Rock of Ages
Rocks carved by the millennia anchor the northwest corner of the San Fernando Valley. A visit to Stoney Point Park reveals 10 views of a suburban legend.
Nick Le Prohon clings to a boulder at Stoney Point.
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Seventy-five million years ago, Los Angeles Historic-Cultural Monument 132 began its epochal eruption as a cloudy slurry of feldspar, quartz and granitic rock particles drifting 1,000 feet to the ocean floor. On land, dinosaurs flourished. In the water, marine reptiles and sharks plumbed the depths. Fossils of mollusks found in the rock date it to the Late Cretaceous period.
According to Marilyn Tennyson, a research geologist for the U.S. Geological Survey, Stoney Point is likely to be some combination of locally harder or coarser sandstone that resisted erosion better than the surrounding rock. Today, the rocks tagged with spray paint are clearly in the age of urban blight.
In his book Urban Rock: Stoney Point Bouldering & Top Roping, Chris Owen graphed this city park like a cartographer charting 1,000 routes to the Promised Land. What to the untrained eye is a natural wonder with flat surfaces of sun-parched stone becomes, on the page, a complex skein of measured, analyzed and interpreted geology.
The anonymous rock claimed and identified Crown of Thorns, Mozart’s Wall, Pin Scars, Tower of Pain, Turlock, Ummagumma and Yabo Mantle. The route descriptions ring with the poetic lilt of the exotic: “Left side pull, right sloper; a knee bar enables shorties to grab small crimp. Good holds on the arete to iffy top out.”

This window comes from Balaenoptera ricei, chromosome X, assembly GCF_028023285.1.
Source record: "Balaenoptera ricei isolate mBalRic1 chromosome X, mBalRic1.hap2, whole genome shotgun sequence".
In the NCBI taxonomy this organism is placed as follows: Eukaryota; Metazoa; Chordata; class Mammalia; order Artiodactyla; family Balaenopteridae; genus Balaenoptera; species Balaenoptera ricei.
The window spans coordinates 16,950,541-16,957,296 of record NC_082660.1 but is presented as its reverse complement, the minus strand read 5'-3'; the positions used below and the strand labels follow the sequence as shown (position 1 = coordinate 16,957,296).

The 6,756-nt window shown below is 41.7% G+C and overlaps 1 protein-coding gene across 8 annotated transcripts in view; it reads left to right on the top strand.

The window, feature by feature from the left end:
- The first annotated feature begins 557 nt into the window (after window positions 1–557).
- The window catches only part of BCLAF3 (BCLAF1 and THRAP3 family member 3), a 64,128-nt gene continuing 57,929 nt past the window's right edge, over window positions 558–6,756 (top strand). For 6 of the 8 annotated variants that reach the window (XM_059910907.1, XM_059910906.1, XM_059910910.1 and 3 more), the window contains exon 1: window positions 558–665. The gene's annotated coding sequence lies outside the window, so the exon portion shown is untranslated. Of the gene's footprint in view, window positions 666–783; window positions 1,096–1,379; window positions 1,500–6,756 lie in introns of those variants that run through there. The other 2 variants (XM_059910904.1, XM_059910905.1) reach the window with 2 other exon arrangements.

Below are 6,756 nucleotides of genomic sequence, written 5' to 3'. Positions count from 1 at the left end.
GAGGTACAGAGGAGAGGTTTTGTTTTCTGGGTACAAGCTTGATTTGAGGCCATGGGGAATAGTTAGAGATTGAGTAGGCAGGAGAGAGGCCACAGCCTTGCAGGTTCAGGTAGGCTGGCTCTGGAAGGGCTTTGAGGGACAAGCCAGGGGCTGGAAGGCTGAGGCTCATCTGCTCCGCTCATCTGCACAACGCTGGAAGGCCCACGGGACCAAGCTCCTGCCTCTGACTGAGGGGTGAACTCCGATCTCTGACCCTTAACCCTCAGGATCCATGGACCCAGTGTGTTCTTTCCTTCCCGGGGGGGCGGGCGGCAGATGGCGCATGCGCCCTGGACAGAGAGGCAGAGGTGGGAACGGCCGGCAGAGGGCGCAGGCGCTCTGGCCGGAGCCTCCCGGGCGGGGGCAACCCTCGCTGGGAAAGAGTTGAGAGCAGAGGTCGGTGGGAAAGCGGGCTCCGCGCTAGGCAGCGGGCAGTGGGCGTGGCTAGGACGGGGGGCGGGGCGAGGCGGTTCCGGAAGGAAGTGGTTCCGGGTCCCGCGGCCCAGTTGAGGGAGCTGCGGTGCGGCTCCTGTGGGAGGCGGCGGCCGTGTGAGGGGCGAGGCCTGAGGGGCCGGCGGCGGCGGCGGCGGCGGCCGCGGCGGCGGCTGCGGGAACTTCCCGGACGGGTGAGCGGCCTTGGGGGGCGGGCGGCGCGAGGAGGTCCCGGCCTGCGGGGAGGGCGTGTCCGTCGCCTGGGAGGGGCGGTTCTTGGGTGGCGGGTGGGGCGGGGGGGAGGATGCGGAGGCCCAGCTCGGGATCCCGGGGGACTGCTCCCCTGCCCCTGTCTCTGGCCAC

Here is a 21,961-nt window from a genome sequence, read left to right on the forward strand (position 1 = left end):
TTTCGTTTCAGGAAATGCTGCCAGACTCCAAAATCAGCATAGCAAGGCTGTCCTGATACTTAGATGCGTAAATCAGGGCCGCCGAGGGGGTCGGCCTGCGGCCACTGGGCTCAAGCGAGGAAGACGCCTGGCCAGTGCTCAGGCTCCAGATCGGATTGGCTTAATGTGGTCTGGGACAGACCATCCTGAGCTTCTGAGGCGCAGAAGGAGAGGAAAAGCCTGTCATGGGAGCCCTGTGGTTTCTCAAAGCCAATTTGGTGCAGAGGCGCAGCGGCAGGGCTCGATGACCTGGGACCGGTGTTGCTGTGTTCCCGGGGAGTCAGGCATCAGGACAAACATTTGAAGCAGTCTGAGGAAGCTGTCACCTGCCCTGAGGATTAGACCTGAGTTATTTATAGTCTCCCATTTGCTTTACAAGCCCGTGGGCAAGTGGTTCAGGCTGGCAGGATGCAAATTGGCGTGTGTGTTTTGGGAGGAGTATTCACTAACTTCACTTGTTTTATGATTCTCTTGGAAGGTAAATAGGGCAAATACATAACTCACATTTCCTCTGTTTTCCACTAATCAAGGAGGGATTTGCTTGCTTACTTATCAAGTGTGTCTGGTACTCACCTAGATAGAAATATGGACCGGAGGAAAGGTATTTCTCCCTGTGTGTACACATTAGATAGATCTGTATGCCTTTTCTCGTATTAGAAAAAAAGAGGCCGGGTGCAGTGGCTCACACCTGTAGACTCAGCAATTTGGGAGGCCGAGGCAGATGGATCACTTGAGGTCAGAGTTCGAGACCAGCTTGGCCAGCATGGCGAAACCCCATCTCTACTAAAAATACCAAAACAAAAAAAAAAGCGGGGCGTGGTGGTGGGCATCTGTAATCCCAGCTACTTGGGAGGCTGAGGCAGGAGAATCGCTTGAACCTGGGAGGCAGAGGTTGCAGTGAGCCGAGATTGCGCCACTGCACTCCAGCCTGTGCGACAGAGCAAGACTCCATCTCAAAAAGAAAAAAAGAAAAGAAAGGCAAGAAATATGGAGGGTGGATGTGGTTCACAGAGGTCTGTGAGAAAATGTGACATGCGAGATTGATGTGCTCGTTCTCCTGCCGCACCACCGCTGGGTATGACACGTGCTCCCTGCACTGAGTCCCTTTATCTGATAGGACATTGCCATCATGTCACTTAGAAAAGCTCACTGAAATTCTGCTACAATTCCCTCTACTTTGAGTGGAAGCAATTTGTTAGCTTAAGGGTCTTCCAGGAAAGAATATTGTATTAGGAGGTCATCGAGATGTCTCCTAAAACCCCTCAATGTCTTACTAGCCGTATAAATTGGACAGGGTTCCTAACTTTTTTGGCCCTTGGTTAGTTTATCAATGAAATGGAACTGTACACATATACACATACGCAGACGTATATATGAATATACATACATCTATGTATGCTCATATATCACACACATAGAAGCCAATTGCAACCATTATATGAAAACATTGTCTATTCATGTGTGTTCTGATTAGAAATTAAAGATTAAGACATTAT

For 80 years, some of the sport’s most respected and revered climbers have puzzled out rock problems at Stoney Point. In the 1930s, Sierra Club climber Glen Dawson trained here before putting up first ascents in the High Sierras. In the 1950s, Royal Robbins and Patagonia founder Yvon Chouinard hopped Southern Pacific freight trains to The Point to hone their craft and develop techniques, like clean climbing, that would guide the sport toward a low-impact approach.
The next 30 years heralded the arrival of free climbing, with its focus on minimal aid, and free soloing—climbing hundreds if not thousands of feet up a rock face without rope. And all those practitioners spent time at Stoney Point.
“This dusty pile of rocks on the side of the road has been very influential on some of America’s legendary climbers,” says Cole Gibson, director and co-producer with Matthew Talesfore of the documentary, Stoney Point: Portrait of an American Crag. “These guys went on to affect the culture of climbing throughout the world.”